If you want a successful win/loss record* as an appellate attorney, always remember to only represent the Respondent when a case goes up on appeal.
In 2012, US federal courts of appeal granted the Appellants reversals in only around 12% of all civil cases appealed out from federal district courts, considered federal trial courts.
Nationwide in 2008 (most recent data I found), the combined rate for US state intermediate appellate courts (e.g., usually state “courts of appeal”) that reversed lower court decisions averaged out at only 15%.
Also nationwide in 2008, in cases appealed to a state court of last resort (e.g., usually a state “supreme court”) the cases affirmed outnumbered reversals more than two-to-one. While nationwide the same year, cases affirmed by state intermediate appellate courts outnumbered reversals at a rate of four-to-one.
Finally in 2008, leaving my local courts last, but certainly not considering them least, in deciding 147 civil and criminal appeals combined, the Supreme Court of Minnesota only issued reversals in about 14% of all appeals. Meanwhile, in Minnesota’s intermediate appellate court, the Court of Appeals decided 2,046 criminal and civil cases, with the Appellants doing slightly better by obtaining reversals about 16% of the time.
The numbers don ‘t lie. If you want to have the best possible win/loss record for your appellate practice, the odds are much higher if you only represent the party that prevailed at trial court level: The Respondent.
If your practice allows you to pick and choose cases on this basis, please leave a detailed comment below explaining for me how it’s done, because I sure don’t enjoy that luxury in my practice!
* Other outcomes may be considered a “win” or a “loss” as well, but are not incorporated in the above discussion in order to keep the definition of a “win” as clean, clear and indisputable as possible. The outcomes left out that could be considered either a “win” or a “loss,” depending on the interpretation of each particular case’s final result, can include cases where an appellate decision is issued that modifies a lower court’s decision (one way or the other), cases when an order is issued dismissing an appeal (for any number of reasons), cases when an Appellant voluntarily agrees to dismiss the appeal (usually with undisclosed reasons), along with many other potential outcomes that are never so neatly and distinctly defined that they fit in a classical “win” column or “loss “column.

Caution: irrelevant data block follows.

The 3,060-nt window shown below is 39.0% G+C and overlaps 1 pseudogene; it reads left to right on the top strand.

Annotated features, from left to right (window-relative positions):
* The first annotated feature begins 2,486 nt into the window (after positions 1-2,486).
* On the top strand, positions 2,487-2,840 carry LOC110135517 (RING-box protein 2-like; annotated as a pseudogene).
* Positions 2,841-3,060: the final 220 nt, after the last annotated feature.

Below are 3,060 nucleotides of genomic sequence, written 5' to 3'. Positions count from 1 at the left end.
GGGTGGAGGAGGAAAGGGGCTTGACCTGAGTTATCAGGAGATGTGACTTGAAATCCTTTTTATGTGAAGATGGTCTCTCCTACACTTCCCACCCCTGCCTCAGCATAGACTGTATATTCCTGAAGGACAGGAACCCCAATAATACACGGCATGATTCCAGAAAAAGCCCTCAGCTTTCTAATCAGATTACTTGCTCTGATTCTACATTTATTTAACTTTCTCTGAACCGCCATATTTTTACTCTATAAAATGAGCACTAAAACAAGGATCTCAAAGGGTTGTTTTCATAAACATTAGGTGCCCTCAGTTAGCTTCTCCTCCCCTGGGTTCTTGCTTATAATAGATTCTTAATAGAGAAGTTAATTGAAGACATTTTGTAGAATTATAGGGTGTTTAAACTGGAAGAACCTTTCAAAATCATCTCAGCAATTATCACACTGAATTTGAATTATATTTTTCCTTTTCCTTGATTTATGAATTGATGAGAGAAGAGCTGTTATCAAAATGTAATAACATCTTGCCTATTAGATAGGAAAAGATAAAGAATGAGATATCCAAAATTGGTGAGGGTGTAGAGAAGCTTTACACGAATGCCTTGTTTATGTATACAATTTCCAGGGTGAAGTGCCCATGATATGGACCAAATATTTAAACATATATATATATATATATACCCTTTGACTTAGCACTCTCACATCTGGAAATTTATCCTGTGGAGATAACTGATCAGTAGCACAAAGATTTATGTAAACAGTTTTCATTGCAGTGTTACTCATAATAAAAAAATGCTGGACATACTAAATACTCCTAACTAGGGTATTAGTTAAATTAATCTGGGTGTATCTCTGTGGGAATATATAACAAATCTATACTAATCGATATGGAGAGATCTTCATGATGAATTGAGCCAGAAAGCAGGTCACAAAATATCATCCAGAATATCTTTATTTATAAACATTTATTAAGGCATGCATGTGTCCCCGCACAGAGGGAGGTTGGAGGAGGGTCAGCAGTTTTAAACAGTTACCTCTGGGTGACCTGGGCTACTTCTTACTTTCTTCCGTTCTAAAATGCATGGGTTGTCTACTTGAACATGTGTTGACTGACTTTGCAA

- Cohen on Civil Cases in State Intermediate Appellate Courts (lawprofessors.typepad.com)
- Tom DeLay verdict overturned by Texas appellate court (khou.com)
- Appellate Court Over Turns Conviction Of Marissa Alexander (lezgetreal.com)
- Supreme Court reverses Kurwa v. Kislinger – there are limits to the manufacture of appellate jurisdiction (calblogofappeal.com)